Philip Rothman

Philip Rothman, who parlayed the house he built for his family in Englewood into a lucrative career constructing single-family homes and industrial buildings across North Jersey, died Monday in Fort Lee.

Mr. Rothman, the father of Rep. Steve Rothman, D-Englewood, was 90. The cause was congestive heart failure, his son said.

"If you were to ever ask my father what he valued most in a human being, it was to be a person's willingness to work hard and have absolute integrity," the congressman said.

The son of Polish immigrants, Mr. Rothman grew up on the streets of New York City, looking, friends said, like a cross between Marlon Brando and James Garner.

He was a gymnast in high school. But his work ethic and intellectual curiosity were the driving forces behind his future endeavors.

By age 10, he was making deliveries for his father's tailor |shop in Astoria, Queens. After high school he became a silversmith and later a tool-and-die maker machinist, working at and supervising an aircraft parts manufacturing facility in Detroit during World War II.

While in Detroit, Mr. Rothman and his brother, Carl, invented a fuse for the military for America's version of the Nazis' V-1 "buzz bomb," the world's first operational cruise missile. The bomb went into production toward the end of the war. For his effort, Mr. Rothman received the "E" for Excellence Award from the military, his son said.

"He used to tell stories about how he invented it, the competition," the congressman said.

Not yet 30 years old, Mr. Rothman returned to the East Coast in 1949, settling in New Jersey to |start a family with his wife, Muriel Fischer Rothman.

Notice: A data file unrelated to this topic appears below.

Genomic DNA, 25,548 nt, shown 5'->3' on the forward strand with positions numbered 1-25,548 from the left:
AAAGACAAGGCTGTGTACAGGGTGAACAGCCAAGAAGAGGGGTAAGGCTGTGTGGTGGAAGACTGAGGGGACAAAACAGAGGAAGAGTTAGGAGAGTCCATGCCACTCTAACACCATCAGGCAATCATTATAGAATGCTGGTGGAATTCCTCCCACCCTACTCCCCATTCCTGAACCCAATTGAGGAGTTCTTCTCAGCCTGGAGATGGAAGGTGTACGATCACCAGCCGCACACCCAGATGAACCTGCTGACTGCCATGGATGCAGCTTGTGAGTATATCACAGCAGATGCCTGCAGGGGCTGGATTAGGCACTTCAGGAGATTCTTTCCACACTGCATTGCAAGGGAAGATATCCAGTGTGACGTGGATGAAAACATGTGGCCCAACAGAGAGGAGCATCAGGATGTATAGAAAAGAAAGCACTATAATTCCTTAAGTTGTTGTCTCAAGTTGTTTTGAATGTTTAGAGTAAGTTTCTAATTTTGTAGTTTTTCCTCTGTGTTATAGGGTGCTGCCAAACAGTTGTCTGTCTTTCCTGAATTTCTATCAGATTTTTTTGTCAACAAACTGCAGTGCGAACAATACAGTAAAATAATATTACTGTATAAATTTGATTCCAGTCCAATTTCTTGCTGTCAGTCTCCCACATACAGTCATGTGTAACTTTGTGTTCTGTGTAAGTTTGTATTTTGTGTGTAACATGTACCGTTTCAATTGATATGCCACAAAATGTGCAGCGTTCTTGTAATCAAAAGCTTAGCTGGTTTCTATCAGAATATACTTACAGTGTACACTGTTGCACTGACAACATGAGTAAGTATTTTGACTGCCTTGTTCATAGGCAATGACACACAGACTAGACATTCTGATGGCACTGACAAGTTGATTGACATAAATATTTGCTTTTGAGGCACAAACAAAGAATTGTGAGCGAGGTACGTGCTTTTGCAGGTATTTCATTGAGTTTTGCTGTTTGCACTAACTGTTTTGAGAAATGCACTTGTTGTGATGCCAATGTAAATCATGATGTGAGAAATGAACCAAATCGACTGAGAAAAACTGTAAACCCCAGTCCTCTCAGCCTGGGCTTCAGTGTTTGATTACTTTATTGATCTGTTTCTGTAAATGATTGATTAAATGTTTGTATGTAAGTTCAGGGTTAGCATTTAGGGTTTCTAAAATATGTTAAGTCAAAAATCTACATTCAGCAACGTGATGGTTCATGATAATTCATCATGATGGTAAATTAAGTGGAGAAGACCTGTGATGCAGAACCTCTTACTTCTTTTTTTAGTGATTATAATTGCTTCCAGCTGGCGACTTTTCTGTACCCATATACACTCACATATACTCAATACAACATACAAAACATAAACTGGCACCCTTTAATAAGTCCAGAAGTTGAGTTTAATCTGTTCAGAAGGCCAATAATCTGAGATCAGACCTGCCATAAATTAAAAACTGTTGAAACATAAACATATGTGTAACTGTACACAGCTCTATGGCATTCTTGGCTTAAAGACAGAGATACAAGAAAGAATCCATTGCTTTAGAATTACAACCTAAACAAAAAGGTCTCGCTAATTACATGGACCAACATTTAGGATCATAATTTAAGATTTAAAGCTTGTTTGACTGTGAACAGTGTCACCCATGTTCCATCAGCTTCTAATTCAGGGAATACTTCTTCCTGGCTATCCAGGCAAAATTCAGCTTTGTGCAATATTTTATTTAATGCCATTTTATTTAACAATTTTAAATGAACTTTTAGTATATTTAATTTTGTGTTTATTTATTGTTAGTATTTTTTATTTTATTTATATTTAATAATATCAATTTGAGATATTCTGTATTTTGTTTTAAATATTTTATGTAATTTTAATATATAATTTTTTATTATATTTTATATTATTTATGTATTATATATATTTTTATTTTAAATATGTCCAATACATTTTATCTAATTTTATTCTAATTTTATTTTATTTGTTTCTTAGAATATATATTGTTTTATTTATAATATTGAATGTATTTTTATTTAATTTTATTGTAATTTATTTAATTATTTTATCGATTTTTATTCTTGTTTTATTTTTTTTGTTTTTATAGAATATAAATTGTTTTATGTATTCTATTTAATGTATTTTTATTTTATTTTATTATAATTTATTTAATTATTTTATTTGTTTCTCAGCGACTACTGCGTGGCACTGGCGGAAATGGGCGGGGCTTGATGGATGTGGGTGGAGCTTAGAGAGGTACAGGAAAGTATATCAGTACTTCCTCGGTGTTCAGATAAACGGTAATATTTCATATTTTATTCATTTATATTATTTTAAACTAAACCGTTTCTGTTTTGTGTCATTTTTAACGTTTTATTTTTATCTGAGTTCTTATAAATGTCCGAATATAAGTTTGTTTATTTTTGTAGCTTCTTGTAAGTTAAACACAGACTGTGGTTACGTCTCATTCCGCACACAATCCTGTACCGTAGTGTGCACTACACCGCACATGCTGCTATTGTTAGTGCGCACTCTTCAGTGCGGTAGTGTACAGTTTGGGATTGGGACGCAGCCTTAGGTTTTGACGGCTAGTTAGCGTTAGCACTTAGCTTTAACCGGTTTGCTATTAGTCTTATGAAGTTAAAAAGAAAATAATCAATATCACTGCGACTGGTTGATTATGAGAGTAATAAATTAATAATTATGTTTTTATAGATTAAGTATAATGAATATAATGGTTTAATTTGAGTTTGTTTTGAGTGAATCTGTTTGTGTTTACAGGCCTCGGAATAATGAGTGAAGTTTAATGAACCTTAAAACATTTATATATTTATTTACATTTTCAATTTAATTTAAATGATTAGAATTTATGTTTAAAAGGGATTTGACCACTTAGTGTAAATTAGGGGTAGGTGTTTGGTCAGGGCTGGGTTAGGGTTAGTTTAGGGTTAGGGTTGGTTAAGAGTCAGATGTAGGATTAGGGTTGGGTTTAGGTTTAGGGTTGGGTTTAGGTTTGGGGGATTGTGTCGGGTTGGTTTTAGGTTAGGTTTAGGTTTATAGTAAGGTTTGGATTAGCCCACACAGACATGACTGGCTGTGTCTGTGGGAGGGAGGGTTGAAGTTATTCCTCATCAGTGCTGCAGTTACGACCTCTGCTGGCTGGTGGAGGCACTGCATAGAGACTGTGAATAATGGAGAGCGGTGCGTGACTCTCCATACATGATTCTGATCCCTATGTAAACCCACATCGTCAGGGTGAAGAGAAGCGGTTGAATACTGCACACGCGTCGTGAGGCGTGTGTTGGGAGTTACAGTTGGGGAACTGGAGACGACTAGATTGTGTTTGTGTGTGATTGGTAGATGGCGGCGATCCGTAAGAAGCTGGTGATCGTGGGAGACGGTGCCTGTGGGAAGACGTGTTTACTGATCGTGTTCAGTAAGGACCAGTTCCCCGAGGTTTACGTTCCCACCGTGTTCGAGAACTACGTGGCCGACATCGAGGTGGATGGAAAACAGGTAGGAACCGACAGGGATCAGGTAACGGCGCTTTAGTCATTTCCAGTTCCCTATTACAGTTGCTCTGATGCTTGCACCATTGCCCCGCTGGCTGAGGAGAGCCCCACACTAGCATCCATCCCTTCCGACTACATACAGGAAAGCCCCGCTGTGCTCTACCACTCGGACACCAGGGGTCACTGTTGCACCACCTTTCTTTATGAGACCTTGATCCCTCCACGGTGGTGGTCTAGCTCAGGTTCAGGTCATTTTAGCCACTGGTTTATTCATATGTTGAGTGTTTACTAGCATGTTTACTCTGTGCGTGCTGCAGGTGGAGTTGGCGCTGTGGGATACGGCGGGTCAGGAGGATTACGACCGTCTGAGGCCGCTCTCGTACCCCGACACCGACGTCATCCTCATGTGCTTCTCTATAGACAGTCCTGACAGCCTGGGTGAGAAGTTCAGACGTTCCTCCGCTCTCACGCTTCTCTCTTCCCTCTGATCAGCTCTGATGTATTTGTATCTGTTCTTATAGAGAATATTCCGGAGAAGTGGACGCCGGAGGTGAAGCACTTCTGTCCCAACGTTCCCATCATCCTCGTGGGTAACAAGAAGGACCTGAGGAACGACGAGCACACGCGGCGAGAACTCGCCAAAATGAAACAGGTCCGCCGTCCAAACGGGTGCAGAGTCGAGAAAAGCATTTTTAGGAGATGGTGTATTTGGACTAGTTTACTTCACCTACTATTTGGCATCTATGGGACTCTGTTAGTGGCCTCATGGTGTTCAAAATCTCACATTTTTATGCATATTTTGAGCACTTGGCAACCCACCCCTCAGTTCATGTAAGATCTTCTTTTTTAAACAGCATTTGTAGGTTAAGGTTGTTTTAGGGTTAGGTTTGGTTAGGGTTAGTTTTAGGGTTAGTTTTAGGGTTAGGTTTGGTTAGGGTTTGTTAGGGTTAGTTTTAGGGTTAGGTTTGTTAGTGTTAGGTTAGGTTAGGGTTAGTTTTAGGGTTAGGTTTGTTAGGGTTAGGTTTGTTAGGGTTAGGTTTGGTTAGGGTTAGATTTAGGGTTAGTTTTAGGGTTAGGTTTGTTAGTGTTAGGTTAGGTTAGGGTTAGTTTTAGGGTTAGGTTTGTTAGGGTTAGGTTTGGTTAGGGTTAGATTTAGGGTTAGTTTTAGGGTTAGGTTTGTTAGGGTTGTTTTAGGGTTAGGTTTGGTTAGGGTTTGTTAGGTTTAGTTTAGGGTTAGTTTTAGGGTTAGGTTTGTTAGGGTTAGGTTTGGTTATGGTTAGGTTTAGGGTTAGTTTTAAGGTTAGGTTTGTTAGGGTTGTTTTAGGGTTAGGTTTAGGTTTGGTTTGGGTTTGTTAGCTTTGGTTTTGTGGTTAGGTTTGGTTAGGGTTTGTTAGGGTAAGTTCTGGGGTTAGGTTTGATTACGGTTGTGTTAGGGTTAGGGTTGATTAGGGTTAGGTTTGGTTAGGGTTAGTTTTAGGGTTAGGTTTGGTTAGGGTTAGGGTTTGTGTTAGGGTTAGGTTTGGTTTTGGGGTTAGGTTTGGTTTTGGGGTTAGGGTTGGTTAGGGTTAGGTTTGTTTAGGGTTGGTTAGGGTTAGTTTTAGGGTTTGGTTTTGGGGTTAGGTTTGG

He used money had had saved to buy a parcel of land in Englewood. He learned to read building blueprints and engineering drawings, and built a house on Van Nostrand Avenue.

Over the years, he built dozens of single-family homes in Englewood, expanding his operations to the construction of small industrial offices and warehouses across southern Bergen County.

In the 1950s, Mr. Rothman became involved in charity and civic work, volunteering to help build the Jewish Community Center on Tenafly Road in Englewood and serving on its board of trustees. When the Englewood JCC sought to move, he was consulted on the construction of the JCC on the Palisades in Tenafly.

Mr. Rothman was also an active fundraiser and donor for Israel bonds and the United Jewish Appeal. He was also a lifetime member of Temple Sinai of Tenafly.

In the mid-1960s, he built a new home in Tenafly for his family, which by then had expanded to include three children. In the early 1980s the couple began spending more time in Florida, taking up residence and living in Boca Raton for most of each year. They moved their New Jersey residence to Fort Lee in 1996.

"My dad, notwithstanding the success he achieved in his life, never forgot his very humble beginnings," Steve Rothman said. "He had no interest in celebrities, in people with fancy titles or [those] who held powerful positions."

Mr. Rothman is survived by his wife of 65 years; a daughter, Susan Bogatin of New York City; his sons, Dr. Arthur Rothman of Tenafly and Steve Rothman of Englewood; a sister, Ann Lefkowitz of Franklin Lakes; seven grandchildren and two great-grandchildren.

A funeral service will be Wednesday at noon at Temple Sinai of Bergen County, 1 Engle St.reet, Tenafly.

In lieu of flowers, the family has requested that tax-deductible donations be made in honor of Mr. Rothman's grandson, Jack Rothman, to Aging With Autism Inc., 726 Route 202 south, Suite 320-361, Bridgewater, NJ 08807. Email: bautista@northjersey.com
Published in The Record on Nov. 13, 2012